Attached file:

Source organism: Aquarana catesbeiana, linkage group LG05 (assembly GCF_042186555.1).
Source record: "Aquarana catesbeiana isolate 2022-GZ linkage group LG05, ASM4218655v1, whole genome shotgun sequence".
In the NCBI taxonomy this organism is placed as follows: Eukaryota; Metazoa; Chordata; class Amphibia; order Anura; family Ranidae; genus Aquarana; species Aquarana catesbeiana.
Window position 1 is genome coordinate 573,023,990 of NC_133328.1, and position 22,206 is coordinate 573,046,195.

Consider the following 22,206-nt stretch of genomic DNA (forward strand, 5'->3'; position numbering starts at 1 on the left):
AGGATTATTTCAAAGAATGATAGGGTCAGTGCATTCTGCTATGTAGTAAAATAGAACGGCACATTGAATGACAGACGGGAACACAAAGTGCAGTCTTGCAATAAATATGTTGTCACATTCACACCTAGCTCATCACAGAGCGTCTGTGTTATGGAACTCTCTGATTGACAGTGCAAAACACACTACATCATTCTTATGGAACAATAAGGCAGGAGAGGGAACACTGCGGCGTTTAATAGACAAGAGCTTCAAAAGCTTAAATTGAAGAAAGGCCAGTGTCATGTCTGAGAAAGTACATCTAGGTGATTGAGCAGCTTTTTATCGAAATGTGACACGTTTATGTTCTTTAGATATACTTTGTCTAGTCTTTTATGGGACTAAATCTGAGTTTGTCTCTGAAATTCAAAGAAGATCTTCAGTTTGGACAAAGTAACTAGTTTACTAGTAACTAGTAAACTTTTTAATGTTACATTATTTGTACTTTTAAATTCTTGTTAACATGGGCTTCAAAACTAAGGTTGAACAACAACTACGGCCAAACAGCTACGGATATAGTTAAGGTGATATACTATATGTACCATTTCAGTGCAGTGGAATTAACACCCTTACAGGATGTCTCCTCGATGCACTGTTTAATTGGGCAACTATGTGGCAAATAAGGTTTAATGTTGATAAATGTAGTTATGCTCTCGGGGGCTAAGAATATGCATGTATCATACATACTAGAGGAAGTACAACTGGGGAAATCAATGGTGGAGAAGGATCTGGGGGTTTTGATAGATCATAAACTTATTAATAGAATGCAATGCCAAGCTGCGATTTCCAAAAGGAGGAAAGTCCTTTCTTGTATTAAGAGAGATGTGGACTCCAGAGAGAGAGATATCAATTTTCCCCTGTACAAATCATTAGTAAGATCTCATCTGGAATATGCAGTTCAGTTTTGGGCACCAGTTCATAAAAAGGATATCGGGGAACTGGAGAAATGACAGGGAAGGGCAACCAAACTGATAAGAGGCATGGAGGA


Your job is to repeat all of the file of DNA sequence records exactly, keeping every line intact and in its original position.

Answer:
Source organism: Aquarana catesbeiana, linkage group LG05 (assembly GCF_042186555.1).
Source record: "Aquarana catesbeiana isolate 2022-GZ linkage group LG05, ASM4218655v1, whole genome shotgun sequence".
In the NCBI taxonomy this organism is placed as follows: Eukaryota; Metazoa; Chordata; class Amphibia; order Anura; family Ranidae; genus Aquarana; species Aquarana catesbeiana.
Window position 1 is genome coordinate 573,023,990 of NC_133328.1, and position 22,206 is coordinate 573,046,195.

Consider the following 22,206-nt stretch of genomic DNA (forward strand, 5'->3'; position numbering starts at 1 on the left):
AGGATTATTTCAAAGAATGATAGGGTCAGTGCATTCTGCTATGTAGTAAAATAGAACGGCACATTGAATGACAGACGGGAACACAAAGTGCAGTCTTGCAATAAATATGTTGTCACATTCACACCTAGCTCATCACAGAGCGTCTGTGTTATGGAACTCTCTGATTGACAGTGCAAAACACACTACATCATTCTTATGGAACAATAAGGCAGGAGAGGGAACACTGCGGCGTTTAATAGACAAGAGCTTCAAAAGCTTAAATTGAAGAAAGGCCAGTGTCATGTCTGAGAAAGTACATCTAGGTGATTGAGCAGCTTTTTATCGAAATGTGACACGTTTATGTTCTTTAGATATACTTTGTCTAGTCTTTTATGGGACTAAATCTGAGTTTGTCTCTGAAATTCAAAGAAGATCTTCAGTTTGGACAAAGTAACTAGTTTACTAGTAACTAGTAAACTTTTTAATGTTACATTATTTGTACTTTTAAATTCTTGTTAACATGGGCTTCAAAACTAAGGTTGAACAACAACTACGGCCAAACAGCTACGGATATAGTTAAGGTGATATACTATATGTACCATTTCAGTGCAGTGGAATTAACACCCTTACAGGATGTCTCCTCGATGCACTGTTTAATTGGGCAACTATGTGGCAAATAAGGTTTAATGTTGATAAATGTAGTTATGCTCTCGGGGGCTAAGAATATGCATGTATCATACATACTAGAGGAAGTACAACTGGGGAAATCAATGGTGGAGAAGGATCTGGGGGTTTTGATAGATCATAAACTTATTAATAGAATGCAATGCCAAGCTGCGATTTCCAAAAGGAGGAAAGTCCTTTCTTGTATTAAGAGAGATGTGGACTCCAGAGAGAGAGATATCAATTTTCCCCTGTACAAATCATTAGTAAGATCTCATCTGGAATATGCAGTTCAGTTTTGGGCACCAGTTCATAAAAAGGATATCGGGGAACTGGAGAAATGACAGGGAAGGGCAACCAAACTGATAAGAGGCATGGAGGA